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Friday, May 24
The Indiana Daily Student

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Children of Uganda find brass family

Uganda Band

KAMPALA, Uganda – As the sun sets over the red rooftops in Kampala, Uganda, more than 30 young people gather in a dirt compound surrounded with brick walls still under construction. A young boy climbs the ladder to a water tank to get a bird’s-eye perspective of trombonists, trumpeters and drummers as their initial tuning notes converge into a melodic and energetic piece.

“Music has power,” musician Segawa Bosco said. “Everyone loves music. We go on and tell children the beauty that music has. Someone can discover his or her own talent through music.”

Bosco should know. He slept in a slum and walked the streets of Kampala, where there were beatings and rough survival until he was 11 years old. That’s when he heard the strains of brass-band music coming from a school compound. It took him a year to find the courage to approach the band, but when he did, he told the German music director he wanted to learn to play.

Soon, Bosco and a group of seven other street kids were learning brass instruments. He said their first performance at a wedding profoundly changed him, as people saw them with musical talent doing good things.

“From that day my life started changing,” he said. “It was very empowering. I became a good person.”  

That was in 1996, the beginning of M-Lisada, or Music Life Skills and Destitution Alleviation. From those first days, the group has grown to 70 children, from ages 4 to 22, and Bosco is now the director. They live and sleep in a compound that was purchased for them by a British group. Like Bosco, all the children formerly lived in the slums or slept on the streets. Now they learn and play classical brass-band music together and perform for events around Uganda.

M-Lisada’s musical talent has earned it high grades on international music exams, a CD recording project and performances for Ugandan President Yoweri Museveni and Germany’s first lady. Kampala Music School, a hub for classical music instruction, provides teachers and music advising.

Tebezinda Malitoli Derrick, managing director of M-Lisada, said music has opened up audiences that would otherwise be closed to listening to poor children.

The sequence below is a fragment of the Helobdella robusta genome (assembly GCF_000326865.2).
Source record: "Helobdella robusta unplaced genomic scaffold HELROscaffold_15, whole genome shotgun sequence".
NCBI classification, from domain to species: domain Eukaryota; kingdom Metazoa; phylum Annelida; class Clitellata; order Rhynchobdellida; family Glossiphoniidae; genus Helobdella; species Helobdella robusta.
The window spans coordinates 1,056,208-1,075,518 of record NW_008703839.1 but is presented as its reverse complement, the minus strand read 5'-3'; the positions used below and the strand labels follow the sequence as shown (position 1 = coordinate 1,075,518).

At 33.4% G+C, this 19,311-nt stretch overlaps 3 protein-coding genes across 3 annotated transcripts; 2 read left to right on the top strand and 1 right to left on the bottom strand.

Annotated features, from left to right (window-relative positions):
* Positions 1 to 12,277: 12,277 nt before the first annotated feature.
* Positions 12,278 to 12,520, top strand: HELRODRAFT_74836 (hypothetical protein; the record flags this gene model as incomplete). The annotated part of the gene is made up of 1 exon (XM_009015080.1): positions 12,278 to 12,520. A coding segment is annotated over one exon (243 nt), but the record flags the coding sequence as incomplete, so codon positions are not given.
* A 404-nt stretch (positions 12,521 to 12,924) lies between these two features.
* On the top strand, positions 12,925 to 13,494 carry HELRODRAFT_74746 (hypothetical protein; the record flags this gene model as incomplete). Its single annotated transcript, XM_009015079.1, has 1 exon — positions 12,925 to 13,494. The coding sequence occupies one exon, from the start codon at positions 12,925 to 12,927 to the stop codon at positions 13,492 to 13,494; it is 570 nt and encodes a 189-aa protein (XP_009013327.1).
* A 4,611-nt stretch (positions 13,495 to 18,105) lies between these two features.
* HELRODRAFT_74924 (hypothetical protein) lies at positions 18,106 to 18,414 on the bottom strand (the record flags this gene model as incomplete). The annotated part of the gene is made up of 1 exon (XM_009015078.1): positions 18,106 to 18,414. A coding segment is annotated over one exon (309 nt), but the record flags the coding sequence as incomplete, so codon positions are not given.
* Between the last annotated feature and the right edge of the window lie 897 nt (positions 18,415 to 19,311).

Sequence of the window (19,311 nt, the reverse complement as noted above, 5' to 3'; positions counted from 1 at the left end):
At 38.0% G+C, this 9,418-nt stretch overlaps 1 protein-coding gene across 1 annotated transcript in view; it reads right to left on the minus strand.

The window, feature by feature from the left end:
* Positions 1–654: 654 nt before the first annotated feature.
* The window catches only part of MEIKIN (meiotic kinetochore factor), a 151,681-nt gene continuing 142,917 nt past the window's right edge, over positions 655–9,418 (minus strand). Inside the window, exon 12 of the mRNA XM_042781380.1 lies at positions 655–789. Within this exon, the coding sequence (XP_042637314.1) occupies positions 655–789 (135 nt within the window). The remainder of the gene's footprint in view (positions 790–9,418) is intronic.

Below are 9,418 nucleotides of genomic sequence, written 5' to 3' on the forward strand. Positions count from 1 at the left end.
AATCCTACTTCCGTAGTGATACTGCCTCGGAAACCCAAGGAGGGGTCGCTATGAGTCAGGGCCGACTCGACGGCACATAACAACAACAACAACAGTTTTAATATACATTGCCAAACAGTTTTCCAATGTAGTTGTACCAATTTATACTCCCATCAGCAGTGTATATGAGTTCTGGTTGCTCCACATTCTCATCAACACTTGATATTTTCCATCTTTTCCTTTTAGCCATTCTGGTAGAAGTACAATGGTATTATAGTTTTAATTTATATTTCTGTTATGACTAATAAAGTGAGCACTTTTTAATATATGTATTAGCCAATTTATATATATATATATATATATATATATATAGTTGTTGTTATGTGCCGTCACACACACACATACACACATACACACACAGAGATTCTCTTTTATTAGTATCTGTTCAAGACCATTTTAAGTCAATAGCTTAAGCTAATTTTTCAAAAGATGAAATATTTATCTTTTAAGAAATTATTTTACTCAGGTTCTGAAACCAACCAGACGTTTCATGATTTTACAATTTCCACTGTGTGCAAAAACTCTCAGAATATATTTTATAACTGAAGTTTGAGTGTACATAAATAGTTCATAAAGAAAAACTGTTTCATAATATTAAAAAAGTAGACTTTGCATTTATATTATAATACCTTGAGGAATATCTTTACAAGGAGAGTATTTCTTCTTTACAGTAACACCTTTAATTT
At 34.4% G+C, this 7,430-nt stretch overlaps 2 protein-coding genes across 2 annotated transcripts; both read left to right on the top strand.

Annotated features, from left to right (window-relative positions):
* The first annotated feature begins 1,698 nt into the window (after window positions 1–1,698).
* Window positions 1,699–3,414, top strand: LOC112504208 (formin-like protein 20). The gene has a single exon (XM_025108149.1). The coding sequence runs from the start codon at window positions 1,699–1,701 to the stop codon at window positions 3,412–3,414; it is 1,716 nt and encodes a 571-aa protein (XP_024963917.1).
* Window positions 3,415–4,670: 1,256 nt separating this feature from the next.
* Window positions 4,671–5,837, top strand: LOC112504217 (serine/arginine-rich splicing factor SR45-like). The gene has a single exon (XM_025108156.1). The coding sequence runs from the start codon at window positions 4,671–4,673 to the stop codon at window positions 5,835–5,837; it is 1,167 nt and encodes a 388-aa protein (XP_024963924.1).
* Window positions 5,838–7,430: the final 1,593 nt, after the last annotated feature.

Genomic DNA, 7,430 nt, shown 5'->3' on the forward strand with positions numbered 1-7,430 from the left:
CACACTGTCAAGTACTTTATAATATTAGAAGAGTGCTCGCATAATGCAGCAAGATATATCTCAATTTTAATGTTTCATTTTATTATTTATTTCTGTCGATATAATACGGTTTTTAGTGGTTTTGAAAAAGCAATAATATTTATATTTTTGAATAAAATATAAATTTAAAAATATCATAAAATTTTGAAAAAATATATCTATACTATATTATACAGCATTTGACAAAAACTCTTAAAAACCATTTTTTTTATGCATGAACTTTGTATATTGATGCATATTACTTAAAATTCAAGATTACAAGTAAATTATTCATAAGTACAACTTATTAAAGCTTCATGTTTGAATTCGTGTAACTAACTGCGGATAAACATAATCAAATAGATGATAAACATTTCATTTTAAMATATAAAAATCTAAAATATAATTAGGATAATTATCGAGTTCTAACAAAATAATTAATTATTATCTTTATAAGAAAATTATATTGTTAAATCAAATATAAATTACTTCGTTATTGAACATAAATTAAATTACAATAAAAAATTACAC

“Music brings people together,” he said. “The rhythm that music has makes people draw near. People join with a full heart.”

When people are drawn in, they are more open to share their personal lives with one another, Derrick said.  

This goes for the musicians as well. They have become more than a brass band. They are a family, with the younger children calling their seniors “uncles” and “aunts.”  

Ronald Kabuye lived on the streets of Kampala until he was 5 years old. He said life was hard and he could not sleep. But one day he saw the band playing in town and asked “Uncle Bosco” about joining.  

“Music was my love because I had no parents,” he said.

Now he conducts the group with sophistication and grace, clearly in control of the musicians before him. Eye contact is easy to maintain when no one uses sheet music. He has also played the trombone for two years and wants to teach music and be a mechanical engineer in the future.

“Music unites people,” he said. “When we play music, we see people uniting.”

He added, “If you have any support, you can help us. We want to help Uganda to become famous in the world.”

M-Lisada relies heavily on donations from sponsors, yet there are still many challenges, Derrick said. Performance events do not bring in enough income to sustain the home and provide school fees for all the musicians. They have funds for only one meal per day, and staff members are not paid.

They lack medical support and deal with issues like prostitution and AIDS in their neighborhood. Some of the girls are more interested in learning woodwind or string instruments, but they simply don’t have the instruments or instructors available.

The challenges are pressing and affect these musicians’ daily, but one would never know when listening to the band play Michael Jackson’s “Heal the World,” or when the children crowd around to greet and hug, beaming ear to ear with smiles.

As Bosco said, “If you come together, you can produce something that’s good.”

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